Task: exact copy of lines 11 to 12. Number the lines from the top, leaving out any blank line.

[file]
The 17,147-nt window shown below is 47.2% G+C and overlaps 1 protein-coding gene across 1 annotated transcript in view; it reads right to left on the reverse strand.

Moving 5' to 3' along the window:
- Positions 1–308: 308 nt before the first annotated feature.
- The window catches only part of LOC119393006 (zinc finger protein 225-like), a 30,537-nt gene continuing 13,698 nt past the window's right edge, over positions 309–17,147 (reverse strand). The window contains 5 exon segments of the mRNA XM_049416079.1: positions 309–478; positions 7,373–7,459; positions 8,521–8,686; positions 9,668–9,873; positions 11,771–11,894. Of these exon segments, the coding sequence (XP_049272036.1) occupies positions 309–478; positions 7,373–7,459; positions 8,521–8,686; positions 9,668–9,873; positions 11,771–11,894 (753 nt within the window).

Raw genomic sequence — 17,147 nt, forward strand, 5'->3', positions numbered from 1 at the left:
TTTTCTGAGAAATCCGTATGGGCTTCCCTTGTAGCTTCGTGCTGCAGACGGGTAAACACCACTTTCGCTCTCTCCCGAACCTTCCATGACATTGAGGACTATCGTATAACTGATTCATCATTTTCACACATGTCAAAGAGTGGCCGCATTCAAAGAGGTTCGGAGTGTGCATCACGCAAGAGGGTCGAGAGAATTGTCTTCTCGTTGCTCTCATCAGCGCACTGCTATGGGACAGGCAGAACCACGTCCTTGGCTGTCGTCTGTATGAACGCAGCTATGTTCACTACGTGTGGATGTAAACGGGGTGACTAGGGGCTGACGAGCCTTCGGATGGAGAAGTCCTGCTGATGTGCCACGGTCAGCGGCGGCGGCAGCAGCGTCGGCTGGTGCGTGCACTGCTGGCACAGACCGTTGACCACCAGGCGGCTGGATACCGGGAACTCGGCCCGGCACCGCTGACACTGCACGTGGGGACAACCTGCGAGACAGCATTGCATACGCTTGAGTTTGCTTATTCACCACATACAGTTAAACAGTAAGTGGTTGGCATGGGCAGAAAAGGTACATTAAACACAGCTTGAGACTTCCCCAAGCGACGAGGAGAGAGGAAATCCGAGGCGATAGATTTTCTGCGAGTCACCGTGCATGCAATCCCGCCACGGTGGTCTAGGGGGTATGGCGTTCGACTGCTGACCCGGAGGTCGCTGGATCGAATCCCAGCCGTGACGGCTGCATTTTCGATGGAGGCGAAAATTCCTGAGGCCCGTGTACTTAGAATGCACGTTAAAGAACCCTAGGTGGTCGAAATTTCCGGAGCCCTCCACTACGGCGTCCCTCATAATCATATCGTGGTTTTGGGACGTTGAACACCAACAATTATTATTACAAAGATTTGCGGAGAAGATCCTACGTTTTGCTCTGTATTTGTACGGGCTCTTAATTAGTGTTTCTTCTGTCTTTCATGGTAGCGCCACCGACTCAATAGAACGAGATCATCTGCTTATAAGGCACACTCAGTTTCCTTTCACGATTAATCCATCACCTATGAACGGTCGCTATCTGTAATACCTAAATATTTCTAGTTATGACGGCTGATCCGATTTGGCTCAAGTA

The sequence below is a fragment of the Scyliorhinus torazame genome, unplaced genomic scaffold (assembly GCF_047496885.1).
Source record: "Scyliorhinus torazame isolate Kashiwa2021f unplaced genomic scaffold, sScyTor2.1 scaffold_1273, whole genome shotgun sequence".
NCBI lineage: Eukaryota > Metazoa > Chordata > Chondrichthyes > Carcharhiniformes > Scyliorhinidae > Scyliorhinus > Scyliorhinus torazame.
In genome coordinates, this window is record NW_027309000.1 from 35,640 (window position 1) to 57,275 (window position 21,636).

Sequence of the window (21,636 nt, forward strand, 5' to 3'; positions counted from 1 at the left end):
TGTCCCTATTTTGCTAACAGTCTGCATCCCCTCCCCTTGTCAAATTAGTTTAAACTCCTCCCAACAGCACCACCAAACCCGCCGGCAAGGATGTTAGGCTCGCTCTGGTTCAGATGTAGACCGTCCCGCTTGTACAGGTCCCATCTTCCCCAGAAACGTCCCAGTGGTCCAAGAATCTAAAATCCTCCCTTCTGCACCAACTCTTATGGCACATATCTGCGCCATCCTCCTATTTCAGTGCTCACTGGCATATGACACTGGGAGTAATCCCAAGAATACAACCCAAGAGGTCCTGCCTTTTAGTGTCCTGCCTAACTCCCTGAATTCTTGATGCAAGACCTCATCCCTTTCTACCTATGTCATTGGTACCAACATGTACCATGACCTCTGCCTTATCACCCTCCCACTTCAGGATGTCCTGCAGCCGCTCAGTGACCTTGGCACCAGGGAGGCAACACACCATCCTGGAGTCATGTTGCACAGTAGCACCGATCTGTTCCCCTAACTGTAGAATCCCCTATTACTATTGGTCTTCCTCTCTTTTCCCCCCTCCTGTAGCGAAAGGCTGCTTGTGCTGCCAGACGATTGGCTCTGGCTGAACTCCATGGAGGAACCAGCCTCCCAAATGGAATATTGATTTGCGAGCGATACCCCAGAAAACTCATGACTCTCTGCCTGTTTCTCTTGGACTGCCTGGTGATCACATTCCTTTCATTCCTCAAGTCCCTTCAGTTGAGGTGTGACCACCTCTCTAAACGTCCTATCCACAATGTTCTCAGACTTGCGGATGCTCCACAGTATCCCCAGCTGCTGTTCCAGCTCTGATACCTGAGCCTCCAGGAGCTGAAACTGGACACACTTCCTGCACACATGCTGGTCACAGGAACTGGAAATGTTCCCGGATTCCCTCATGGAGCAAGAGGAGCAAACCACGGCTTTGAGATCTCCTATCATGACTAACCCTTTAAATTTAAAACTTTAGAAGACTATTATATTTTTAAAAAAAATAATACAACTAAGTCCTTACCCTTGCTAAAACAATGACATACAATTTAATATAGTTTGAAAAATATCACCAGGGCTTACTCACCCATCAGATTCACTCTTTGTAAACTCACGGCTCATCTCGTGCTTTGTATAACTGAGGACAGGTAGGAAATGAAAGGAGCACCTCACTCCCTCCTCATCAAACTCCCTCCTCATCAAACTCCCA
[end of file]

Sequence of the window (21,636 nt, forward strand, 5' to 3'; positions counted from 1 at the left end):
TGTCCCTATTTTGCTAACAGTCTGCATCCCCTCCCCTTGTCAAATTAGTTTAAACTCCTCCCAACAGCACCACCAAACCCGCCGGCAAGGATGTTAGGCTCGCTCTGGTTCAGATGTAGACCGTCCCGCTTGTACAGGTCCCATCTTCCCCAGAAACGTCCCAGTGGTCCAAGAATCTAAAATCCTCCCTTCTGCACCAACTCTTATGGCACATATCTGCGCCATCCTCCTATTTCAGTGCTCACTGGCATATGACACTGGGAGTAATCCCAAGAATACAACCCAAGAGGTCCTGCCTTTTAGTGTCCTGCCTAACTCCCTGAATTCTTGATGCAAGACCTCATCCCTTTCTACCTATGTCATTGGTACCAACATGTACCATGACCTCTGCCTTATCACCCTCCCACTTCAGGATGTCCTGCAGCCGCTCAGTGACCTTGGCACCAGGGAGGCAACACACCATCCTGGAGTCATGTTGCACAGTAGCACCGATCTGTTCCCCTAACTGTAGAATCCCCTATTACTATTGGTCTTCCTCTCTTTTCCCCCCTCCTGTAGCGAAAGGCTGCTTGTGCTGCCAGACGATTGGCTCTGGCTGAACTCCATGGAGGAACCAGCCTCCCAAATGGAATATTGATTTGCGAGCGATACCCCAGAAAACTCATGACTCTCTGCCTGTTTCTCTTGGACTGCCTGGTGATCACATTCCTTTCATTCCTCAAGTCCCTTCAGTTGAGGTGTGACCACCTCTCTAAACGTCCTATCCACAATGTTCTCAGACTTGCGGATGCTCCACAGTATCCCCAGCTGCTGTTCCAGCTCTGATACCTGAGCCTCCAGGAGCTGAAACTGGACACACTTCCTGCACACATGCTGGTCACAGGAACTGGAAATGTTCCCGGATTCCCTCATGGAGCAAGAGGAGCAAACCACGGCTTTGAGATCTCCTATCATGACTAACCCTTTAAATTTAAAACTTTAGAAGACTATTATATTTTTAAAAAAAATAATACAACTAAGTCCTTACCCTTGCTAAAACAATGACATACAATTTAATATAGTTTGAAAAATATCACCAGGGCTTACTCACCCATCAGATTCACTCTTTGTAAACTCACGGCTCATCTCGTGCTTTGTATAACTGAGGACAGGTAGGAAATGAAAGGAGCACCTCACTCCCTCCTCATCAAACTCCCTCCTCATCAAACTCCCA